Monday, July 31, 2017

Autumn creeps...

I've just been looking through my recent photos and can't find much to post about. They all seem to be moths! Despite a few identification cock-ups, this has been a decent season for new species in the garden, and August always has potential for more.

Meanwhile, sitting counting moths, more groggy than a zombie on methadone due to too many late nights and early starts, autumn sneaks up. Yesterday we had a short trip down to Cresswell for breakfast  er, to see the two adult Curlew Sandpipers on the causeway scrape and very nice they were too. Alongside them were 80+ Dunlin, a Common Sandpiper and 500+ Sand Martins.

Up at Amble, the Coquet Estuary held 6 summer plumaged Knot, 22 Black tailed Godwit and 30+ Dunlin, but the oddest thing occurred as I took Bunty out before work this morning.

Not rare, but certainly scarce these days, a nice Whinchat was on the roadside fence line just up from our village. A taste of things to come perhaps...we'll see....


Saturday, July 22, 2017

and another....

Speaking of new garden moths earlier, another has just been id'd!

The smallest of tiny moths in the trap this morning, I mis-identified as Phyllonorycter geniculella, a species I have had once before, in 2015. Tom Tams, County Recorder has just given me a lesson on why it is actually a much rarer Northumberland moth, P. acerifoliella !

This is not only a first for VC68 it is also the first adult to be taken in the whole of Northumberland VC67 and 68, the other 18 records were hatched from leaf mines taken near Newcastle in 2013.

These things could be much commoner really. They are tiny. About the size of one of those little Thrips or corn flies that you can get in your eye, maybe 3mm nose to tail, so could be easily overlooked.

Still, they all count, so I'm well pleased.

Phyllonorycter acerifoliella

And still they come...

I have been moth trapping on a regular basis here in our garden at Howick now since August 2009, almost 8 years, but unlike birds, the list is showing no signs of drying up.

2017 has so far been quite a good year for new arrivals, and I have long since stopped trying to second guess the next new species to appear.

This year I have gotten 'second wind' with the trap after last years slightly slower pace, and each morning I look forward to getting up half an hour earlier than I need to, taking my coffee, notebook and terrier out onto the seat below the kitchen window and sifting through the black bucket of jewels.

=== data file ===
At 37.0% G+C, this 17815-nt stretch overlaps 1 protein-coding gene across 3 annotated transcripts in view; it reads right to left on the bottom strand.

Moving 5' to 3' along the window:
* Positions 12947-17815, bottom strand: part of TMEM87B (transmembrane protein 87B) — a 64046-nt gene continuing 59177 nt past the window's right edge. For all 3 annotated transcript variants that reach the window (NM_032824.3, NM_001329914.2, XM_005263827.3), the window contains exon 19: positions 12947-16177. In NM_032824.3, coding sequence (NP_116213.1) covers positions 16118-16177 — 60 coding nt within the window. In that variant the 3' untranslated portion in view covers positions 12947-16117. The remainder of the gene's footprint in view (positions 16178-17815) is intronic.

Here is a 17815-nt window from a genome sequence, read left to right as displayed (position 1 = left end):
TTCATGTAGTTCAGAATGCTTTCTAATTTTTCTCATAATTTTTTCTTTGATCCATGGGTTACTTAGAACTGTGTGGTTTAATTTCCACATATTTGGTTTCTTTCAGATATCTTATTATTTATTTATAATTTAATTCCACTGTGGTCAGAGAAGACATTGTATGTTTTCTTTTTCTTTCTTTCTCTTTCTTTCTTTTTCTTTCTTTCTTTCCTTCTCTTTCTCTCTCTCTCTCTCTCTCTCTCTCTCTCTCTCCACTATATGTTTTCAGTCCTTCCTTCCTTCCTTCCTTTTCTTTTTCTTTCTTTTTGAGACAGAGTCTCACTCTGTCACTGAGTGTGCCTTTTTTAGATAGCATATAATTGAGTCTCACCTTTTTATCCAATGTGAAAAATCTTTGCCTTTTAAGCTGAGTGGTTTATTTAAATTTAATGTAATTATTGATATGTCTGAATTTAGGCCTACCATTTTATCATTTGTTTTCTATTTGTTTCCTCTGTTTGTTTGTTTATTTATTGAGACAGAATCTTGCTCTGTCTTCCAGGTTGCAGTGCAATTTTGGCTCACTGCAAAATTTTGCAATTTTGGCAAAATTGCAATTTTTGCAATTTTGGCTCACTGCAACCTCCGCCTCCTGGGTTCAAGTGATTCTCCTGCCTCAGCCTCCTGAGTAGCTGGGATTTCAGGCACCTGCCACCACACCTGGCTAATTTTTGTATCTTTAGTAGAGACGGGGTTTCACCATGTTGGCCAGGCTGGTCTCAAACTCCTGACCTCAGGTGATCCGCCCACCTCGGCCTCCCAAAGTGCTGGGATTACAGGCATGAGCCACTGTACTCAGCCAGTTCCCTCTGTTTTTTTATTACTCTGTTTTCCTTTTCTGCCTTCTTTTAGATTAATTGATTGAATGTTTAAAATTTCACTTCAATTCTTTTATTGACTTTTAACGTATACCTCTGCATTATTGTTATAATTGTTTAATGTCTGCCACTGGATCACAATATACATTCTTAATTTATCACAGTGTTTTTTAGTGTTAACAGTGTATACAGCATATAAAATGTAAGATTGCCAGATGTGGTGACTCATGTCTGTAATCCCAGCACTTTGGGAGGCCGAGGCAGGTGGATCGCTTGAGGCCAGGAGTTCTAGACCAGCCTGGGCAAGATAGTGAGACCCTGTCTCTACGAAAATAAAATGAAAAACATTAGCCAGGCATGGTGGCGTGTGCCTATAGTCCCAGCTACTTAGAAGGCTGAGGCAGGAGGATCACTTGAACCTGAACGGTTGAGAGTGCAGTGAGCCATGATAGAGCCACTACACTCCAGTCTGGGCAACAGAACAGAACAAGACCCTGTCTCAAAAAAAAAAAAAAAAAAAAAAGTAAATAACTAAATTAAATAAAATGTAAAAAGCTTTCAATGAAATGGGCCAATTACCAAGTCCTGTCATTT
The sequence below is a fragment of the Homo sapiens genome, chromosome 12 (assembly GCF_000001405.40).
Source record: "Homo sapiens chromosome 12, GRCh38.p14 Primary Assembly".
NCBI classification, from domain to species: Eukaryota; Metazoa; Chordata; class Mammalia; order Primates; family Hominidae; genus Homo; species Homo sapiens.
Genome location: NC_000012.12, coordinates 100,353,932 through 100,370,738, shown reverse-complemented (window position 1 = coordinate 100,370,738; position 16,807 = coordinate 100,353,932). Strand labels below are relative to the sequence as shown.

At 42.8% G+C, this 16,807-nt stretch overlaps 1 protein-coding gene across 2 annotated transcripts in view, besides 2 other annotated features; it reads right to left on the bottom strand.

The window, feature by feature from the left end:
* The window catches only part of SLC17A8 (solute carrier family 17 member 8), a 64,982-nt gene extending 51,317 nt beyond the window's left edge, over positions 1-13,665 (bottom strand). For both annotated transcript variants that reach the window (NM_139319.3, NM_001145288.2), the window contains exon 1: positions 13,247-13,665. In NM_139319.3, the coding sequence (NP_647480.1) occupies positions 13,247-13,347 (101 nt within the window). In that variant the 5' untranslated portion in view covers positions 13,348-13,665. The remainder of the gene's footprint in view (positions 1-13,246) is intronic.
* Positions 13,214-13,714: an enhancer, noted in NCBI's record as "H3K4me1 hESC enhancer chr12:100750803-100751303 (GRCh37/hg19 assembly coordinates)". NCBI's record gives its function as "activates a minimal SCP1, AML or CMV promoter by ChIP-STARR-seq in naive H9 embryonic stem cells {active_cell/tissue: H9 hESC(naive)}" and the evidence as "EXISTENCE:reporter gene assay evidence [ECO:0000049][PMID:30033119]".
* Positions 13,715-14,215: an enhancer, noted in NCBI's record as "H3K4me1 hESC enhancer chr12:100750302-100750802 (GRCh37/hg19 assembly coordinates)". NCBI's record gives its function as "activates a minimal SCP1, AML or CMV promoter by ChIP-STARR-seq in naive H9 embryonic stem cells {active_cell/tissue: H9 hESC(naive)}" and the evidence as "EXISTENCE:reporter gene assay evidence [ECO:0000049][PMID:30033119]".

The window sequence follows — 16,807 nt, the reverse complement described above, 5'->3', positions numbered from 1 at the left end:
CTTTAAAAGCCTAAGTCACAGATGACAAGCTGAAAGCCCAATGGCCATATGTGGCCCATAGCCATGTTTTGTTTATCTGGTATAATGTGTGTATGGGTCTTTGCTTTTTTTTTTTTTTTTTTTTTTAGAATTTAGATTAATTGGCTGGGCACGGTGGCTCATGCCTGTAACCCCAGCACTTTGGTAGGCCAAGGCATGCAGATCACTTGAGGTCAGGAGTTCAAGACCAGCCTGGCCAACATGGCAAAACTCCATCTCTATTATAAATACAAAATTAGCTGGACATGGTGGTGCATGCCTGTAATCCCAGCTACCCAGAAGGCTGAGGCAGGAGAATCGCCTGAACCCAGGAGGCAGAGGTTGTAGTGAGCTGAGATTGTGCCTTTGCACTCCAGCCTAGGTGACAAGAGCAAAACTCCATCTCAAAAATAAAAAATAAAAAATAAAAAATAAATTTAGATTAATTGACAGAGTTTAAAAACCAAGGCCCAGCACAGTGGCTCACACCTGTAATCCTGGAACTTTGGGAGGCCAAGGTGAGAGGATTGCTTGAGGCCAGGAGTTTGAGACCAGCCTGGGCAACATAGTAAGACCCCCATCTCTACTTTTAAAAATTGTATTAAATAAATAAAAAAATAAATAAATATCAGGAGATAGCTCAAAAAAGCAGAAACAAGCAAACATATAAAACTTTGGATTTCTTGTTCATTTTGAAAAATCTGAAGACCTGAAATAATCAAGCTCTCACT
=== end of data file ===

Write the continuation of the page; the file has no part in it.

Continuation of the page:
The new faces this year so far are...

16.008 Yponomeuta sedella
16.014 Pseudoswammerdamia combinella
35.141 Teleiodes vulgella
37.044 Coleophora discordella
45.043 Adaina microdactyla                       Hemp Agrimony Plume
49.022 Ptycholoma lecheana
49.087 Acleris literana
49.307 Rhyacionia pinivorana                       Spotted Shoot Moth
70.150 Eupithecia linariata                               Toadflax Pug
70.198 Lobophora halterata                       Seraphim
73.036 Acronicta alni                                       Alder Moth
73.100 Chilodes maritima                               Silky Wainscot
73.272 Papestra biren                                       Glaucous Shears

What a motley collection. Glaucous Shears and Silky Wainscot on the same square metre of ground. One moth of high moorland, the other of flat southern reedbeds. I wonder how they made it here? Regardless, these and the ones to come are the reason why I spend all summer wandering around in a daze, after too many late nights and early mornings. Here's to the next one...

Friday, July 07, 2017

Back again...

Well that was a right old trial... As usual our BT Broadband went off without notice leaving us for 10 days without any connectivity. Its not the waiting for it to be fixed that is the issue, its the lies, false promises and downright neglect of all customer care from BT. What a shower they are... Any way, I'm back.

Last week a few decent birds cropped up locally, with two White winged Black Terns, a showy Red Kite and a Corn Bunting from god knows where. There was an adult Pectoral Sandpiper too but it hid away when I was on site.

In between those, a few butterfly sorties around us was quite good with several Large Heath and up to 9 Small Pearl Bordered Fritillaries being the highlight.

Here are a few shots from our 'dark spell' and I should be back on track after that...

White winged Black Tern at Druridge.

Corn Bunting at Longhoughton Steel. My last was here in 2006 the very first post on this blog.

Red Kite at Druridge, I've seen many more WWBTerns in the county than these...

A nice Large Heath, a scarce butterfly of boggy moorland.